A FEDERAL JUDGE is expected next month to officially vacate the landmark lawsuit brought against the D.C. government for its care of people with intellectual and developmental disabilities. That the District has apparently been able to satisfy the court’s requirements for improved care is welcome news. But it must be tempered by the fact that the city took an agonizing 40 years to finally get things right. Even more sobering is the knowledge that of the more than 3,000 members of the original plaintiffs, only 479 are known to still be alive.
U.S. District Court Judge Ellen Huvelle issued an opinion Dec. 13 indicating the District has achieved compliance with the court-ordered benchmarks established as part of the class-action lawsuit brought in 1976 by six residents of Forest Haven, the District’s former institution in Laurel for developmentally disabled people. Citing the “long, and sometimes torturous, history of this litigation,” Judge Huvelle said the time has come to end court supervision of the city’s care and she set a final hearing in the case for Jan 10.
The Evans lawsuit, named for lead plaintiff Joy Evans who was 8 when she was committed to Forest Haven and 17 when she died there in 1976, forced the closure of the notorious institution. So inadequate was the care and so poor the conditions that the court ruled it violated constitutional rights. Unfortunately, though, the city failed miserably in its efforts to place residents in the least restrictive setting with individualized care. A powerful Post investigation in 1999, “Invisible Lives,” detailed the dreadful conditions and lack of attention to vulnerable people placed in the city’s care. But despite promises from city officials, there was little improvement. “Systemic, continuous, and serious noncompliance” was the characterization of Judge Huvelle in a 2007 ruling that was followed by a series of reports chronicling the city’s failure to make significant progress in improving the lives of the surviving members of the class action.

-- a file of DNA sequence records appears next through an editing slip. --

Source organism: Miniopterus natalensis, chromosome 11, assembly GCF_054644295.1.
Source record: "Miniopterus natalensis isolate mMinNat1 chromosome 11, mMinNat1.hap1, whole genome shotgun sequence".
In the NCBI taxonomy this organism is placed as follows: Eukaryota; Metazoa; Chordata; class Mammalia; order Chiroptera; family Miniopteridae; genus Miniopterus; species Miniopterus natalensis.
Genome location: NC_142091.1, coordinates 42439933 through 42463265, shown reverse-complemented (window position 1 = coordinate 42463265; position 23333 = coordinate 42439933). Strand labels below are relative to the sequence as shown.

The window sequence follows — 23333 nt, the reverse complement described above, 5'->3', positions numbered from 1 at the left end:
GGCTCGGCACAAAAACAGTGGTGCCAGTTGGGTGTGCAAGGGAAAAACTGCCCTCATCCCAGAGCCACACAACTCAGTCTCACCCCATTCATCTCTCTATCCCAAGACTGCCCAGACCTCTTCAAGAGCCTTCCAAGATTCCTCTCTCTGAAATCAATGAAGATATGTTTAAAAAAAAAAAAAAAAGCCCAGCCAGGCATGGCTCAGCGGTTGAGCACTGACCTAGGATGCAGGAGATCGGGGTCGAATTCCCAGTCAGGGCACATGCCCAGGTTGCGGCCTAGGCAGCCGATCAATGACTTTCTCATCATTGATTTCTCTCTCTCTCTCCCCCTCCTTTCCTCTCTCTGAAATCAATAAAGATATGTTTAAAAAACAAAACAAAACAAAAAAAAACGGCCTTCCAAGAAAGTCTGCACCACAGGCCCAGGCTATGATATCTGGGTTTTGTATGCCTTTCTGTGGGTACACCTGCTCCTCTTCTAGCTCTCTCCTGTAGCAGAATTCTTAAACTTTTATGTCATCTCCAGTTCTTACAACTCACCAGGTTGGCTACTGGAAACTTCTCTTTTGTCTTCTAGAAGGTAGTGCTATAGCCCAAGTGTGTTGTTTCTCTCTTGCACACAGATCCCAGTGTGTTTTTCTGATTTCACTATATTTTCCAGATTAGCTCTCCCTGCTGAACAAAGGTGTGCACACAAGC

A key development appears to have occurred in 2010, when the city agreed to the appointment of an independent administrator to help bring the city in compliance with court orders. Credit also goes to capable leadership in the Department on Disability Services, which set goals focused on providing residents with comprehensive residential and health services and opportunities to lead self-directed lives.
There is still, as the judge makes clear in her ruling, work to be done in some areas. There’s also the understandable worry from advocates for disabled people that once court monitoring stops, the city could drift back into bad habits. Some safeguards have been put in place over the decades, but city officials need to determine if more are needed. Equally important is the need for advocates — including University Legal Services, which has been so admirably dogged in its representation of Evans plaintiffs — to continue to be watchdogs.
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